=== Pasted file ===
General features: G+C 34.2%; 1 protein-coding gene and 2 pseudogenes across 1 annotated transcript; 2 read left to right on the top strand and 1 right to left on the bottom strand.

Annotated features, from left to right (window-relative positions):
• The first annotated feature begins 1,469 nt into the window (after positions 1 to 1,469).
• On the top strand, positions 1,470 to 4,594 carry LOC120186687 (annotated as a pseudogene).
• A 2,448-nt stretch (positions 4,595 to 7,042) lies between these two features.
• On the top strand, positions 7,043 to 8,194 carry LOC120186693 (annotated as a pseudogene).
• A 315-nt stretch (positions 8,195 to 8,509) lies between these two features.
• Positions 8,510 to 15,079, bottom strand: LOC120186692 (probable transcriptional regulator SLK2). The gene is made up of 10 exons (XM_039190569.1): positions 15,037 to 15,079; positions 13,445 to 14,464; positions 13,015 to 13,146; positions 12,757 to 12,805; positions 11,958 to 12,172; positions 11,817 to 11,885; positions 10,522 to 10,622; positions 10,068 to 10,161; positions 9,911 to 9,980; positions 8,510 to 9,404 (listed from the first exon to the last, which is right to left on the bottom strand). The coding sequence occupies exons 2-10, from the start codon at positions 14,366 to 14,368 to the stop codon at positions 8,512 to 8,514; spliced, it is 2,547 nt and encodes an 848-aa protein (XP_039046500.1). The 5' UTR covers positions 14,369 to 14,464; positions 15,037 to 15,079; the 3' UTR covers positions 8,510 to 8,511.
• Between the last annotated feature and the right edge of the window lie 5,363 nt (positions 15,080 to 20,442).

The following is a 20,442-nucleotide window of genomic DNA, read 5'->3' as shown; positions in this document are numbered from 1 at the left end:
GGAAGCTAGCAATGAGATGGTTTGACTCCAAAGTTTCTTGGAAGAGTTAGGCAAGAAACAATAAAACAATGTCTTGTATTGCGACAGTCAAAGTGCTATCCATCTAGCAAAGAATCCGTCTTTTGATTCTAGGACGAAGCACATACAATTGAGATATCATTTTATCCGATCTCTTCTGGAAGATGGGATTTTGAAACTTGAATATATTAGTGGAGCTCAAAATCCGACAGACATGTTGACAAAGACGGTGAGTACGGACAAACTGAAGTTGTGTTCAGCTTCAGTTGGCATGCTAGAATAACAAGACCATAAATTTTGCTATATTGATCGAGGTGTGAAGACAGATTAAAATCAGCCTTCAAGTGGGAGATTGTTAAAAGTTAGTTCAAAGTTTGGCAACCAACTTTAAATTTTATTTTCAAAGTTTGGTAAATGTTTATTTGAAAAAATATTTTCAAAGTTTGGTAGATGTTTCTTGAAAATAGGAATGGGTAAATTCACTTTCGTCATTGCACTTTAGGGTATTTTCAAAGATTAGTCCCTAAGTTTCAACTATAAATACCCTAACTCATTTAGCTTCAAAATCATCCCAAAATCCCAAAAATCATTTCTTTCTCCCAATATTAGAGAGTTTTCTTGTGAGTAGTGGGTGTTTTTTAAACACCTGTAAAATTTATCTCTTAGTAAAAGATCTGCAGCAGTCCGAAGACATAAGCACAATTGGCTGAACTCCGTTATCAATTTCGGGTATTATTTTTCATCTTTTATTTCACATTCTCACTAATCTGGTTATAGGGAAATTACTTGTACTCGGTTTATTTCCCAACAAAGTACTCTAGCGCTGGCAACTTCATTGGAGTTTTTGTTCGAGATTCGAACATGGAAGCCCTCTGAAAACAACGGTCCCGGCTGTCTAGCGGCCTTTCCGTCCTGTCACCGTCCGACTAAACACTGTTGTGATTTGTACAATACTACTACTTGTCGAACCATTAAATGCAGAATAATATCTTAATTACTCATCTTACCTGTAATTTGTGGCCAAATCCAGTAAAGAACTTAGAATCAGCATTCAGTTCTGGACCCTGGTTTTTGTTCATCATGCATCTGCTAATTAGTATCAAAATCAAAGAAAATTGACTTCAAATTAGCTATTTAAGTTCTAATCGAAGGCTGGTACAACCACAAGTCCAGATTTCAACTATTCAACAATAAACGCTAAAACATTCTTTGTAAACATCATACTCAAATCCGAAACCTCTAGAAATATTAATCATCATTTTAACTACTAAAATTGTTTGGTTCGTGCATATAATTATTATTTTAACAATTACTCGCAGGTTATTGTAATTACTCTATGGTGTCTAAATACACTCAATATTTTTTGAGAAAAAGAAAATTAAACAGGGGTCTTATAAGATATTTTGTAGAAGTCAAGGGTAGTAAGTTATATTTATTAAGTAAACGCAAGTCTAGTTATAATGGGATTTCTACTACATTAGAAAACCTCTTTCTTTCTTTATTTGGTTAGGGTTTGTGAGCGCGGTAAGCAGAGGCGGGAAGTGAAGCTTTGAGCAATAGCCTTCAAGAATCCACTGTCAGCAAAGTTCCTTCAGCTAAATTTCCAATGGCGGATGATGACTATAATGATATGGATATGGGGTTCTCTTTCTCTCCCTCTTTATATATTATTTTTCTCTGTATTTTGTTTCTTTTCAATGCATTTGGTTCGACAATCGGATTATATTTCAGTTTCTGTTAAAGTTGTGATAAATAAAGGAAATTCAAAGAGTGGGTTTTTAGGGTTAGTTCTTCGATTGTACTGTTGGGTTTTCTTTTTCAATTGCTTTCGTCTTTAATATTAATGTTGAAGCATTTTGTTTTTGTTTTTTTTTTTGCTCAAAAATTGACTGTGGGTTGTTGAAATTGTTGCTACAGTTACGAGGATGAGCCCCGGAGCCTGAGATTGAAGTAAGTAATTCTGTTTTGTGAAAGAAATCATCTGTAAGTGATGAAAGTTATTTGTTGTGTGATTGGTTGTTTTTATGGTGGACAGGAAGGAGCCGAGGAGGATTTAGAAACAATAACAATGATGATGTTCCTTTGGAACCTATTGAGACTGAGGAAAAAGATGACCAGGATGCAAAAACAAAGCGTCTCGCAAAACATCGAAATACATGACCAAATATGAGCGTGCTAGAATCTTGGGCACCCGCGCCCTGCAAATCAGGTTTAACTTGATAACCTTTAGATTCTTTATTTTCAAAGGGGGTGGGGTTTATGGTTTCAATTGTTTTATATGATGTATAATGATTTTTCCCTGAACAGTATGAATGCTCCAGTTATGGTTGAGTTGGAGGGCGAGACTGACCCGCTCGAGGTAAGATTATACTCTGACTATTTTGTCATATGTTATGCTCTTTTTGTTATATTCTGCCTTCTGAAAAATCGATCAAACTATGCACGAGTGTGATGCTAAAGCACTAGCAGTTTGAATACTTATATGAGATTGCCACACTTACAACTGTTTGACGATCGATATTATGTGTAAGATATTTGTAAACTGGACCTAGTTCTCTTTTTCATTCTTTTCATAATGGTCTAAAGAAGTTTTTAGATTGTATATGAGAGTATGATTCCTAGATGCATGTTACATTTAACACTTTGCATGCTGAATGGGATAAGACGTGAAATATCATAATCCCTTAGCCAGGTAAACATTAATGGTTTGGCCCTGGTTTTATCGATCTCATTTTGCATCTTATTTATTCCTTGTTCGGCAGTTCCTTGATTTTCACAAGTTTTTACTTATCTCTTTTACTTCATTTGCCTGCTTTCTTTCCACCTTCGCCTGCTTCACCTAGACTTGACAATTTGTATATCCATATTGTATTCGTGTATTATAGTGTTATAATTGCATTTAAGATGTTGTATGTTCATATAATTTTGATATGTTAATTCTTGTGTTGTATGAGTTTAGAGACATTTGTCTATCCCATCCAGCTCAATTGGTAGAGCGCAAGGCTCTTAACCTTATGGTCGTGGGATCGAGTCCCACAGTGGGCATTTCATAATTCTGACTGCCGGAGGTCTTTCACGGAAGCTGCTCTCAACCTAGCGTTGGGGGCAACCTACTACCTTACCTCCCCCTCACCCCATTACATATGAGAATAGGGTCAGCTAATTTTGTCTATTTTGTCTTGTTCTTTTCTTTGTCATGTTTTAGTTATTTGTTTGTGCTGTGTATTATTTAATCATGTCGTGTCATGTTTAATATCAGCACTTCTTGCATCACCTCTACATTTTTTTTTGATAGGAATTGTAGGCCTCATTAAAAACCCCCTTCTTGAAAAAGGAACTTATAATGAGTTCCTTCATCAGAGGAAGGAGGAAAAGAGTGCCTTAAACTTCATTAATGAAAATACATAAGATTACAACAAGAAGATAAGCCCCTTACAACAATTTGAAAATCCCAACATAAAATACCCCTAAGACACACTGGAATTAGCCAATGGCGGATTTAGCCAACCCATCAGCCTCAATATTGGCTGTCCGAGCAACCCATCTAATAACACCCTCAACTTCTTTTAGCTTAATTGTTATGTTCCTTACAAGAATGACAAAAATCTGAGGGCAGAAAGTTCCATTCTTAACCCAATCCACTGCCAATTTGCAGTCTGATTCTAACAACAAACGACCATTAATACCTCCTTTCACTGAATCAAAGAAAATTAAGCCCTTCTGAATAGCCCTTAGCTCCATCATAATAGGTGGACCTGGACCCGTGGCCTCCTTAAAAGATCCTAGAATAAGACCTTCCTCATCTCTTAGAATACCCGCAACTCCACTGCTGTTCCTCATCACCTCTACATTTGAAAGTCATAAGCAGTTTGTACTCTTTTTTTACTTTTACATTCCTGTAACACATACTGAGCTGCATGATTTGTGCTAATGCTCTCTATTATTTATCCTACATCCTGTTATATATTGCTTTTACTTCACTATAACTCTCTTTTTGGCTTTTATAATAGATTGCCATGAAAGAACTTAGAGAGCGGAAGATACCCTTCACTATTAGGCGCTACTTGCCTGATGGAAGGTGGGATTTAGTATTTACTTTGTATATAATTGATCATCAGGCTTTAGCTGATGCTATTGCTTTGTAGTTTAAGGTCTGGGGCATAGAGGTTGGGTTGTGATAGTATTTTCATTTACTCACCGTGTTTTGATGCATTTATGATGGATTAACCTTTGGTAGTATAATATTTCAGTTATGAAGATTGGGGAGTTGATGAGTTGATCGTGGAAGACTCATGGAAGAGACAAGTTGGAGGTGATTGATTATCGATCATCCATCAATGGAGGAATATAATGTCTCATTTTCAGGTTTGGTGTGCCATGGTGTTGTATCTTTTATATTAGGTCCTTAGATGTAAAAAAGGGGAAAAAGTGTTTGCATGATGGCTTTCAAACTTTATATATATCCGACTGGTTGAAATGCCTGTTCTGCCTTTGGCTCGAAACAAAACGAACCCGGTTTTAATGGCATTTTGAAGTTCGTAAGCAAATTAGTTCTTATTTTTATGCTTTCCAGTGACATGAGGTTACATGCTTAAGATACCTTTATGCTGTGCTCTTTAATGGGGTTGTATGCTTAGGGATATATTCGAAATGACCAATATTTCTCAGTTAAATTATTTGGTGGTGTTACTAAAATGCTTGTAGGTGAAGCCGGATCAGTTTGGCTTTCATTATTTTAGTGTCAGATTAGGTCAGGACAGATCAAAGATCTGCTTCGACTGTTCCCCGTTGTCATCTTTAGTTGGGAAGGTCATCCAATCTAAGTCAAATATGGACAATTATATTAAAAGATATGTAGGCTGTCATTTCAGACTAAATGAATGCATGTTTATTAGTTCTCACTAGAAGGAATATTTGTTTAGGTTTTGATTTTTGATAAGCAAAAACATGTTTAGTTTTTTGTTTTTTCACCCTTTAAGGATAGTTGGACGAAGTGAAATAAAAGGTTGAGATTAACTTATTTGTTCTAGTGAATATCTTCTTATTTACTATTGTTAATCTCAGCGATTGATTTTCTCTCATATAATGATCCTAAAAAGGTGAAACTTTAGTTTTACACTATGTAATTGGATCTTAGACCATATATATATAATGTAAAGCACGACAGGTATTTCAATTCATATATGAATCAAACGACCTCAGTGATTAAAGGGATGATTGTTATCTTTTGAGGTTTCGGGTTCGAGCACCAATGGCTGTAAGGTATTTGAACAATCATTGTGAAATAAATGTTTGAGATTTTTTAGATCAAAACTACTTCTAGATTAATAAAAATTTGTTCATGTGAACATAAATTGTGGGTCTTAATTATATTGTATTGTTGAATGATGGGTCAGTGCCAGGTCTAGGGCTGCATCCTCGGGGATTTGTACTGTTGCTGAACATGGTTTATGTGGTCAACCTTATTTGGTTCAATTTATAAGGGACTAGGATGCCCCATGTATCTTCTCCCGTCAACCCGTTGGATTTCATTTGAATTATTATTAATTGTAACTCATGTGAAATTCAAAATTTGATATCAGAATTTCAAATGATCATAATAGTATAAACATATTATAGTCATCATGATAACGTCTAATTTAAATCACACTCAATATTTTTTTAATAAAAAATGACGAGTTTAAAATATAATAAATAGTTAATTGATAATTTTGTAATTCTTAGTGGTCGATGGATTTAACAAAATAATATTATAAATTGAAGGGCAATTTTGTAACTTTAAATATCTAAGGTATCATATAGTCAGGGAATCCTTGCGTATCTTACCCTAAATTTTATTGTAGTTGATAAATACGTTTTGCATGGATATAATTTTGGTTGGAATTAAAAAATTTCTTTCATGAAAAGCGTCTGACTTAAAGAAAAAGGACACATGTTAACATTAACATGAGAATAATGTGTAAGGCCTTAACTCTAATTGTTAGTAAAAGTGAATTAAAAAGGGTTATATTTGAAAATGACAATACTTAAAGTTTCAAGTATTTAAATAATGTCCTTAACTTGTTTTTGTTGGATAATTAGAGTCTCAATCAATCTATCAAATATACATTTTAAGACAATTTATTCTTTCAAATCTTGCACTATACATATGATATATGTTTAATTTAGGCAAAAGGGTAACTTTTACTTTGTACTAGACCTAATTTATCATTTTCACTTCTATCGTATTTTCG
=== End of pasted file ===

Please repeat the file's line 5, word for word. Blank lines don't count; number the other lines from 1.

• A 2,448-nt stretch (positions 4,595 to 7,042) lies between these two features.